Tuesday, July 30, 2013

Why Have Multiple Copies?

As we continue to build the library within our home, I'm committed to getting beautiful copies of books we love. I love my kindle, especially for books I'm embarrassed to be seen carrying, but for my bookshelves I want books that make a statement. I want mostly hardcover, and I want a lot of them. Occasionally, that means we wind up with multiple copies of a book... or five. There are also other reasons that we wind up with multiple copies of books. Case in point, The Great Gatsby.

I have a hardcover edition that I picked up after reading the book in high school. I've highlighted sections and made notes in the margins. I'm a nerd, I know. You should probably know that by now too, if we're being honest.

I also have a gorgeous art deco style edition that I love. It's the edition that I used in all of the pictures for the Book of the Month posts. I actually have two of that edition. Why two you might ask? Good question. Here's why:

Cute faces right? Not if you happen to be a dust cover that's been removed from the book for easy reading and left on the coffee table while your mom goes into the kitchen to start dinner. In that particular case, the two of you become hostile wrecking machines shredding and chewing the lovely dust cover to pieces. Mom gets mad.

Once I'd calmed down, I went directly to Amazon to order another copy. So now I have two of them, bringing my total copies of Gatsby to three. The one without the dust cover is going to Half Price Books soon though. So I'll be back to two. Completely reasonable.


Other books we have multiples of:

Alice in Wonderland: I have a beautiful 1946 edition of this book, combined with Through the Looking Glass. Original illustrations throughout, absolutely gorgeous. I also have the version that's part of the Penguin Clothbound Classics series. I'm trying to collect them all, so I couldn't skip this one. Plus, I love the bright pink flamingoes across the cover.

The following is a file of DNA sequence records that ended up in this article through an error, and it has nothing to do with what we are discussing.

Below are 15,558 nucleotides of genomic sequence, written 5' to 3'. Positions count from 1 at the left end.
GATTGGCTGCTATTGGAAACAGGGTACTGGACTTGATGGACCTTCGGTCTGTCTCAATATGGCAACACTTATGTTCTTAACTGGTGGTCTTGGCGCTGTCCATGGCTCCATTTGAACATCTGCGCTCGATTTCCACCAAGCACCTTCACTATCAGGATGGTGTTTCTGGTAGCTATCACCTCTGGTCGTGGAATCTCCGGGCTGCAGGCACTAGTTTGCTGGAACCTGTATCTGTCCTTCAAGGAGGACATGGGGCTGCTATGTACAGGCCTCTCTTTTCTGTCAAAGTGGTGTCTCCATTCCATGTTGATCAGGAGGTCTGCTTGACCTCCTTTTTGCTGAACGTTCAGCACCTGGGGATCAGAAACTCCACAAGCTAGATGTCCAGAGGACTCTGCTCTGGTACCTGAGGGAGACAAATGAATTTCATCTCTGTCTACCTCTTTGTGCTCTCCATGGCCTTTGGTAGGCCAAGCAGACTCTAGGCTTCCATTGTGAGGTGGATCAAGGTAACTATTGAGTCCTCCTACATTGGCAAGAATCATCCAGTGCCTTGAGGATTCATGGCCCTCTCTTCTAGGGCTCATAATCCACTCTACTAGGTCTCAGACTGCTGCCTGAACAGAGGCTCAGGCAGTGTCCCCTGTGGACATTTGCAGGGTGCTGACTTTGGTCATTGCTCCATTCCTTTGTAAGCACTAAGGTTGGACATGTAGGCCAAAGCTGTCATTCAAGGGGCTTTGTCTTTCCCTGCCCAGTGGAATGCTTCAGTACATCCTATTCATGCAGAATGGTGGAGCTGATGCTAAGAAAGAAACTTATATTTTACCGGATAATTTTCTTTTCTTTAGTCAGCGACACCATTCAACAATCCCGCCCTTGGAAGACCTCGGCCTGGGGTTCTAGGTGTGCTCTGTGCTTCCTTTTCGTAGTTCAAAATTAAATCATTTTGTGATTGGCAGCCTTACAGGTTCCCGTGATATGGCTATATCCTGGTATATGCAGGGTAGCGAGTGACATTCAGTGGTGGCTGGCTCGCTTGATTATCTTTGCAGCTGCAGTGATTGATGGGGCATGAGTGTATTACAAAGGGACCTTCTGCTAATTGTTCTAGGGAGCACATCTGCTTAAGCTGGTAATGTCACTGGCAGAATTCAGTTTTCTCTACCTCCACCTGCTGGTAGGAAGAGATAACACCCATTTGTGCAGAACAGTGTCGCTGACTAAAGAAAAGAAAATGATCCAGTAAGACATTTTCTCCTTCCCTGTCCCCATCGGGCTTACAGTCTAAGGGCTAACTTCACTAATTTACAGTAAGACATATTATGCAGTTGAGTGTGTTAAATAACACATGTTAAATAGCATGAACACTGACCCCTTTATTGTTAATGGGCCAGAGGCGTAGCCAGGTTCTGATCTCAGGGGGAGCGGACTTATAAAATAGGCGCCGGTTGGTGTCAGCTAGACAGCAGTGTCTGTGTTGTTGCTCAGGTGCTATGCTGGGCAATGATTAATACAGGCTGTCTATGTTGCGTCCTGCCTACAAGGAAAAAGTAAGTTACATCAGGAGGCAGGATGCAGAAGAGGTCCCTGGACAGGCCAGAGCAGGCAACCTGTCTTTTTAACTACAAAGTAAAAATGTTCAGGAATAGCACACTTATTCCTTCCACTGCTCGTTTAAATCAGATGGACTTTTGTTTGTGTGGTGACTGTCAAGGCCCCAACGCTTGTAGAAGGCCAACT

Dracula- One of our copies is a beautiful edition that's part of the Penguin Clothbound Classics series, designed by Coralie Bickford-Smith who also designed the Gatsby edition with the art deco cover. The other belonged to my father in law. Beauty and sentimentality- two of my favorite things about books.

Les Miserables: One of our copies is from 1890, so I'm actually afraid to read it since there's a good chance I'll damage it. Fortunately we have another copy. It's one of the Penguin Clothbound Classics, and it's beautiful. I'm much more likely to read this one. It's a someday read, just because the length is a bit daunting.

A Little Princess- one has illustrations by Tasha Tudor and I can remember the exact day my parents bought it for me: while on vacation in the Wisconsin Dells at Storybook Gardens, which closed in 2011; kinda makes me sad. The other is part of the Puffin Classics series with cover designs by Jessica Hische.

Little Women- Again, I have a beautiful edition of this book that's part of the Penguin Clothbound Classics series. I have a very difficult time only buying a few books from a series. Once I start I tend to be a bit obsessive about it until I have them all. The other version I have is one that my mom gave me when I was younger. It's a treasure, not one I can give up easily, and one I intend to pass down to my daughter (if/when I have one). You've probably also noticed a pattern of books as gifts when I was growing up. My mom was a first grade teacher and while she could always say no to requests for flashy toys, she could never refuse a book. Between that and my innate nerdiness, books were always happening.

Rebecca: Again, I have an antique copy. I did try to read  this one and discovered that it's a mis-print. about 50 pages appear twice and 50 pages are missing. This one is from 1938. The other is a paperback version that I picked up since I wanted to be able to read the whole thing. Picture me at Barnes and Noble over my lunch break when I realized I was going to have to stop in the middle of a read. It happens.

The Secret Garden: The story behind this one is almost identical to the story behind the double copies of A Little Princess. I even got my first edition from the same little shop in that park.

Most often when we find that we have two copies of a book, one gets sold or donated. Even with that there are still occasions, like the ones listed above, where we keep each copy.

What about you? Do you have multiple copies of anything?

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